Larger issues are aired at hearing on Pittsburgh police residency

Share with others:

Print Email Read Later

Anger at Pittsburgh police fueled a packed Pittsburgh City Council hearing on police residency requirements Thursday, with testimony hitting testy police relations with black residents as much as it did debates on where police should live.

"We are being policed as if we are in a war zone," testified Valerie Lauw, the president of the citizen council in Northview Heights, a public housing development. "We know there are no black police coming to Northview to do anything. There are white people coming as officers to harass and arrest."

The Fraternal Order of Police is in contract arbitration seeking to lift requirements that officers -- like other taxpayer-supported city employees -- live within the city limits. Wording in a state law saying Pittsburgh officers "shall" live in the city was amended in October to say they "may" reside in the city limits, opening up the contract challenge to the police union.

In an attempt to outflank the contract move, council is considering a November ballot question adding the requirements to the city's home rule charter. If approved the charter change may be subject to legal battles, but in the meantime it had the full support of a largely black, full-house crowd that traveled to Grant Street to speak out on a baking summer afternoon.

Not a single person at the hourlong hearing spoke out against the residency requirement, with most complaining about police behavior in their neighborhoods and others saying officers pulling up stakes would only make bad community relations worse. More than 60 African-American schoolchildren from an East End summer camp added to the chorus, many of them stepping to the microphone to say they have been harassed by members of a largely white police force.

Angel Renee Williamson-Wheat, 15, of Lincoln-Lemington said her mother just retired from the force and witnessed how she had a positive impact on the neighborhood.

"I know for a fact that having my mother there as a police officer, she was able to help police in the area help keep kids safe," said the rising sophomore at Pittsburgh Allderdice High School. "We're the ones who are the future and you need us to be safe so we can continue to build up the city. If you're just letting us die because the police don't want to live in the city, what are we going to do?"

Kristy Frisco, 35, of Brighton Heights also grew up a child of a retired officer and is married to a city firefighter.

"When it is your neighborhood, your neighbors, your city you are serving, the commitment to your career inevitably becomes more than a job, it becomes a way of life," she said.

The icily air-conditioned atmosphere within council chambers was permeated by two recent events: a Florida jury's acquittal Saturday of neighborhood watch volunteer George Zimmerman in the February 2012 shooting death of Trayvon Martin, an unarmed 17-year-old, and the since-withdrawn Pittsburgh police arrest three weeks ago of a black teacher outside a meeting on community-police relations in Homewood. There were no police present, other than one black officer quietly serving as council's sergeant-of-arms.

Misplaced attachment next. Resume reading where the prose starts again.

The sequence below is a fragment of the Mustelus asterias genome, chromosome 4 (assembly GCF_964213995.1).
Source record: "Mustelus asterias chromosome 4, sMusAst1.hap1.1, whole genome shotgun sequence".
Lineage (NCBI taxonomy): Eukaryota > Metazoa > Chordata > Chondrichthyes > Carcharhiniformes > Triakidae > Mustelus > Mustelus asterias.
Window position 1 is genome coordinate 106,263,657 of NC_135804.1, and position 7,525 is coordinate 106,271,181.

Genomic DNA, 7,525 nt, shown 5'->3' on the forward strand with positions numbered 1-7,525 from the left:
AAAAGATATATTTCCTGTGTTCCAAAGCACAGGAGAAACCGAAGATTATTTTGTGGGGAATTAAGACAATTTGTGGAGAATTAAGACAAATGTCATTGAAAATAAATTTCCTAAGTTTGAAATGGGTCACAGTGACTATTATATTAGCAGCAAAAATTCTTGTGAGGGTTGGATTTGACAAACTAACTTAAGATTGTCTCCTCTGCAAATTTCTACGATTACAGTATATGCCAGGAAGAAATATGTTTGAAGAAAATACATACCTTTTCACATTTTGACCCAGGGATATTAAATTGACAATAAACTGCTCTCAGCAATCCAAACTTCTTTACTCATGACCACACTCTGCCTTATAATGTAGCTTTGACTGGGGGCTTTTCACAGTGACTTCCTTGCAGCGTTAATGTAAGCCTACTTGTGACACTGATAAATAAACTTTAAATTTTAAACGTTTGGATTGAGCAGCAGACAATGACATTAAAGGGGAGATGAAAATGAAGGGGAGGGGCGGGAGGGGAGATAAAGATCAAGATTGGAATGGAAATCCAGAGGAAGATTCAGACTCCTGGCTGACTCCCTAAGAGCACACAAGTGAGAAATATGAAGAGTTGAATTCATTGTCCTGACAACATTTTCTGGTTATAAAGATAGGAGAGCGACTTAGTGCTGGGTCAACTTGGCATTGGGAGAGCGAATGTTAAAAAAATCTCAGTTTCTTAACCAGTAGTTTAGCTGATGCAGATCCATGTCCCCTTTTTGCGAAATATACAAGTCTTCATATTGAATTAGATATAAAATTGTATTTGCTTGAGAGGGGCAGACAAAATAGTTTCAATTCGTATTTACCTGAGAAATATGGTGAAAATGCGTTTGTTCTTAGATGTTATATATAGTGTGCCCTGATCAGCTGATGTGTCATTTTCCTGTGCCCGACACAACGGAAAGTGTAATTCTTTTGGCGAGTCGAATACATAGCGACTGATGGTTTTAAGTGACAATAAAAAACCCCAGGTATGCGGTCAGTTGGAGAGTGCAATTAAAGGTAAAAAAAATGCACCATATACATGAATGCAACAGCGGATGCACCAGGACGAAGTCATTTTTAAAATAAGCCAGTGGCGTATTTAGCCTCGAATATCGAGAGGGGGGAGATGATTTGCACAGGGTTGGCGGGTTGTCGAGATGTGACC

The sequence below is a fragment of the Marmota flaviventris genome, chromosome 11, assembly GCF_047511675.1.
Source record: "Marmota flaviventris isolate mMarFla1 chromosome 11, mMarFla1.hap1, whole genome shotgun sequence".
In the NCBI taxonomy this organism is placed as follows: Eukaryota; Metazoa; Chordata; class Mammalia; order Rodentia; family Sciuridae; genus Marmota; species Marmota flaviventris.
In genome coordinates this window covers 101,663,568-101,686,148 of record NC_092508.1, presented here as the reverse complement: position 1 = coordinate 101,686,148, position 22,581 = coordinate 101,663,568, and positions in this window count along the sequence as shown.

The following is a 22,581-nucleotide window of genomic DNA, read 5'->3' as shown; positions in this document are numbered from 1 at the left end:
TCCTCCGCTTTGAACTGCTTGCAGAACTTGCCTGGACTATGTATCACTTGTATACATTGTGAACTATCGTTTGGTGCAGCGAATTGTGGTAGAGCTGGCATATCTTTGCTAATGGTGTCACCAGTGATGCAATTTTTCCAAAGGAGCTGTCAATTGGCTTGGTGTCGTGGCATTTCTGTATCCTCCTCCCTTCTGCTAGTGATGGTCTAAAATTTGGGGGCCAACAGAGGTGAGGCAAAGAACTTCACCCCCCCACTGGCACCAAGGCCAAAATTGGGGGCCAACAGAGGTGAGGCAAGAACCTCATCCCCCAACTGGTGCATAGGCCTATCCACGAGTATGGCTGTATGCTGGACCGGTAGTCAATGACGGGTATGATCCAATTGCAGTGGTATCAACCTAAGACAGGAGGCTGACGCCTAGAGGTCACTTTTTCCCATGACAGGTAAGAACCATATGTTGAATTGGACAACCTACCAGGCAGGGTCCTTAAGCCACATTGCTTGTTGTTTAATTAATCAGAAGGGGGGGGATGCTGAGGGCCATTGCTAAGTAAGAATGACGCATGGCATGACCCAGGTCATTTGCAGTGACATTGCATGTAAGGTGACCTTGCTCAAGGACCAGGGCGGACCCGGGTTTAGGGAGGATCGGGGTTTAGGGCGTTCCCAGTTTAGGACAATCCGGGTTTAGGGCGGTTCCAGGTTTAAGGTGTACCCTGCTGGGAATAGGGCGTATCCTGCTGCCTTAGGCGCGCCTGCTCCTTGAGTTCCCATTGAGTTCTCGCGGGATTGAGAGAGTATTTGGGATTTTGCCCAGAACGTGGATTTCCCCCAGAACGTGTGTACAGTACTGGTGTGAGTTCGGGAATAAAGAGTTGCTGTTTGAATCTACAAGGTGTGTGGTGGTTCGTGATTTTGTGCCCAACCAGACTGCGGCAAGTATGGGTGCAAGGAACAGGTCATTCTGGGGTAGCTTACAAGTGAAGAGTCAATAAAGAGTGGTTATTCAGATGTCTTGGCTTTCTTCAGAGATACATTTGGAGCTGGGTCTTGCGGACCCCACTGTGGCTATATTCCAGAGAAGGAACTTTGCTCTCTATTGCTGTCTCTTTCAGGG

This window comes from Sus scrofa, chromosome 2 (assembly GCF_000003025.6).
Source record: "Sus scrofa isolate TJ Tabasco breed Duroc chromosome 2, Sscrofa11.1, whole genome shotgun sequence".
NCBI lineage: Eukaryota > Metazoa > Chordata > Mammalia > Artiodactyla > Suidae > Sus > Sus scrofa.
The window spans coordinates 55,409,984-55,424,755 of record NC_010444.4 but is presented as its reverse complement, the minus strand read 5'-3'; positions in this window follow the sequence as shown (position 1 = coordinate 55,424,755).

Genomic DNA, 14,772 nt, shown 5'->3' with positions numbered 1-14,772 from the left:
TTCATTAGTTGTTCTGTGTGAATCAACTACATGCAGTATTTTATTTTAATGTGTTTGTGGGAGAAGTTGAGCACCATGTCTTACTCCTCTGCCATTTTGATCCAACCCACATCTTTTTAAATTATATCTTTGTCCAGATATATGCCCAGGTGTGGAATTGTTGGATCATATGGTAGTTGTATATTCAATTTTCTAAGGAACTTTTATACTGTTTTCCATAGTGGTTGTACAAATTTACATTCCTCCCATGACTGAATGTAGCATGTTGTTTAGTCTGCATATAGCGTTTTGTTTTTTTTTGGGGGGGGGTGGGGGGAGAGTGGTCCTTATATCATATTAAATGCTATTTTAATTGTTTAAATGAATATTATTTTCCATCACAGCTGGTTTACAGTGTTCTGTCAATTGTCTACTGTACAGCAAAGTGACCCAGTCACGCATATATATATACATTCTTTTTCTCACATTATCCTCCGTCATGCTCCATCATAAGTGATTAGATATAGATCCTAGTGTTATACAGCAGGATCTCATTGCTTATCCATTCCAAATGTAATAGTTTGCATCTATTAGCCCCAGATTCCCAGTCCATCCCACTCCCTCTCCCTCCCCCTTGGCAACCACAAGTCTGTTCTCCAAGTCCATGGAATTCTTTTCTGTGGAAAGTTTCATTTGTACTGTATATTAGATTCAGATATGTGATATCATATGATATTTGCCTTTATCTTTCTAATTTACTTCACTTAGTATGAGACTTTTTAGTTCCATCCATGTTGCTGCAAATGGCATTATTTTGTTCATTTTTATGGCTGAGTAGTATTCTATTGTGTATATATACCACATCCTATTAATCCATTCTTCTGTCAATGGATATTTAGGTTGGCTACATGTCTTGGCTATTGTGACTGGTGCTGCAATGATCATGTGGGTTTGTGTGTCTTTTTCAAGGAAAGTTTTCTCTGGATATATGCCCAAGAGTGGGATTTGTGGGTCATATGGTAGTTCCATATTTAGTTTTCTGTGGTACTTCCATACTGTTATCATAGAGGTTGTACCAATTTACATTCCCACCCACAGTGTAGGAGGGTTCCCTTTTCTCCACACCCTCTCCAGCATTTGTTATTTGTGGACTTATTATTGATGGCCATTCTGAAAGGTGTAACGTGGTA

Activist Rashad Byrdsong of Homewood called for the federal government to once again place police behavior under the watch of a consent decree, as it was in the 1990s.

"I don't think there's anyone in the city now who can control the police, from the mayor on down to the chiefs," he said.

Tim Stevens, the president of the Black Political Empowerment Project, cited police statistics from 2001-09 showing only 23 of 349 police recruits from the period were African-American. That pool of minority applicants would only get smaller if police could live in the suburbs, he argued.

"Even with the current requirement that Pittsburgh police officers be required to live in the city of Pittsburgh, we've had very appalling statistics," Mr. Stevens said.

City council is largely barred from getting involved in contract disputes, and state Act 111 oversees police contracts, so it is unclear if the residency referendum could be enforced if approved by voters. FOP Lodge 1 president Mike LaPorte said Thursday his union is focusing only on the contract arbitration -- officers last testified June 28 and the city is scheduled to make its rebuttal before three arbitrators in late September.

Police argue the city residency requirement is anti-competitive: The force loses recruits and veterans to suburbs affording better pay, where their children don't have to attend city schools. Sgt. LaPorte makes $67,000 after two decades on the job, he said, while a first-year Monroeville officer can earn $102,000.

Despite the state law changes, Councilman Ricky Burgess, the referendum sponsor, said he was confident the ballot question would be overwhelmingly approved if placed on the Nov. 5 ballot, and doubted a judge would overturn the will of voters. He also argued that police living outside the city would only make relations with the black community worse.

Police "only want to see us on those eight hours they're on duty," Mr. Burgess said. "They want to spend the rest of their time away from us, away from our kids. How in the world is that going to bring a closer relationship between the police and the rest of us?"

Only four of the current eight council members attended the hearing: Mr. Burgess, Darlene Harris, Theresa Kail-Smith and Natalia Rudiak. Bruce Kraus, Daniel Lavelle, Corey O'Connor and Bill Peduto were absent.

mobilehome - neigh_city

Tim McNulty: or 412-263-1581. Follow the Early Returns blog at or on Twitter at @EarlyReturns.


Create a free PG account.
Already have an account?